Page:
QA tagging

A QA tag is a construct that I invented over a period of time to deal with another concept called slushing. Slushing is to refreeze an intermediate "QA release". Conceptually, you freeze your code, then thaw it slightly to make a change, refreezing the code with the new change (bug fix during QA), repeat each time there is a QA iteration. At the end of QA testing, the QA tag is used to make the release tag.

The QA tag is a label (or tag) that breaks the typical definition of a label - it repeatedly gets changed, much like a branch would.

In Subversion, I create a new peer directory to the standard "branches", "tags", "trunk" directories called "qa". This directory holds the QA tags. The QA tags are copied from trunk as the release tag would have. Changes are merged as needed. When QA approves the product for release, the release engineer will make the release tag from the QA tag.

This has the advantage that development can continue without directly affecting the QA engineer and selective revisions can be merged into the QA tag as needed (not taking HEAD every time).

Types of files to be released

One issue that I have seen come up again and again in badly conceived projects is the mixing of files that should have been properly partitioned when the distributions were created. One very simple example is that log files are created in the application's root directory. This makes it more difficult for various utilities and system maintenance routines to operate as well as for upgrades within the release engineering framework.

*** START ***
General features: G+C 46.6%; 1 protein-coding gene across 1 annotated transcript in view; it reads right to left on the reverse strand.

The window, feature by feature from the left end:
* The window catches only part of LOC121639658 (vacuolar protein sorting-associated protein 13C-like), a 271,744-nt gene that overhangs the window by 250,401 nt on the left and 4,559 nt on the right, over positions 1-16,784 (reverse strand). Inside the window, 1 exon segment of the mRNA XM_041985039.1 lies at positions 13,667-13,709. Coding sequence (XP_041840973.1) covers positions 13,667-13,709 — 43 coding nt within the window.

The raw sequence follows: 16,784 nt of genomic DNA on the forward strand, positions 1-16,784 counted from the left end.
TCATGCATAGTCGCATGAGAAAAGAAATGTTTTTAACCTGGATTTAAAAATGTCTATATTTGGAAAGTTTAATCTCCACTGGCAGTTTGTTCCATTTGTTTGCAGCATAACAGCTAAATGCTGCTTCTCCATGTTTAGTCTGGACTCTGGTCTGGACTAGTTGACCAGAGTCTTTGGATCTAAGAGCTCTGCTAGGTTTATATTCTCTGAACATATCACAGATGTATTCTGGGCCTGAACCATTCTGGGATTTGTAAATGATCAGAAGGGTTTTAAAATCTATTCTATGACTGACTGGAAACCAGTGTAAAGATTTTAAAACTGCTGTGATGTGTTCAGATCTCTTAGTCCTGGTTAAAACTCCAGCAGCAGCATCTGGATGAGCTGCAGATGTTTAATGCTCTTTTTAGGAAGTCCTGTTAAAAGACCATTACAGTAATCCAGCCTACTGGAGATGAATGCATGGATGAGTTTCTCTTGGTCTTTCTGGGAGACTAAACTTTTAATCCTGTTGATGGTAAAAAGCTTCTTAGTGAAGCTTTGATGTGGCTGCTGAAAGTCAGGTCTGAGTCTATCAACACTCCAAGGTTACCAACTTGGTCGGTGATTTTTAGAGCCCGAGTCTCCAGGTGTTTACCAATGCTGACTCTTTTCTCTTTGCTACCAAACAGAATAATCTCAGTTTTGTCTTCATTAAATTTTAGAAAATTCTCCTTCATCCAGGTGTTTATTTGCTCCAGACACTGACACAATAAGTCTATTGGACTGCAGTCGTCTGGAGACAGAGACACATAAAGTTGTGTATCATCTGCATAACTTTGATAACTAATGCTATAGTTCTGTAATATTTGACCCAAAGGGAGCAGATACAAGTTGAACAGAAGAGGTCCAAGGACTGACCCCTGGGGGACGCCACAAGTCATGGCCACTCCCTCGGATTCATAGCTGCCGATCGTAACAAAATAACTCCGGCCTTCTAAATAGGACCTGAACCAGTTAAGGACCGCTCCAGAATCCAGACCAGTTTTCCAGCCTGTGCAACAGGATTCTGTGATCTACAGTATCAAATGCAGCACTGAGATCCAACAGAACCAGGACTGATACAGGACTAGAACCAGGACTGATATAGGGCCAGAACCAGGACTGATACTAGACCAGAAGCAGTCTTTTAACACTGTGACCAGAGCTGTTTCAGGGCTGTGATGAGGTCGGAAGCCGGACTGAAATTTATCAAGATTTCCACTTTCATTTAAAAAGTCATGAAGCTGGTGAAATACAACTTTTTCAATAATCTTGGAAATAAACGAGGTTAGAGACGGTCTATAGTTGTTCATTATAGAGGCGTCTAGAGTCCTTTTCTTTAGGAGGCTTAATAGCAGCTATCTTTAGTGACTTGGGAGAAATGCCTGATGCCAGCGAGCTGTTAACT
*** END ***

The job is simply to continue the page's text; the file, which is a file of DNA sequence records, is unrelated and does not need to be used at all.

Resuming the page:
I have divided files in the application into four possible types:
  • program - binary executables, shell scripts and library files. A library file is code that is being used by another program, but is not executed directory.
  • configuration - files that define values specific to this installation, e.g. db source, appl dir, peer hosts, etc.
  • persistent - files that would need to survive upgrades and/or backups, e.g. databases
  • transient - files that are created for temporary use, e.g. log files, caches
Each of these types of files should be separated into different directory trees and should not be mixed. With proper design, this should be easy to achieve.

Program and configuration files could be set to read-only by the install program; configuration files changed to read-write as needed. The directories for the persistent and transient files should be read-write for the owner of the application and any other application that needs access.

With this simple separation, upgrades and upgrade programs can be made much more easily. Backups can be tailored as needed. And the application's release structure is similar to its memory structure: program code separated from data, separated from heap, separated from kernel, etc.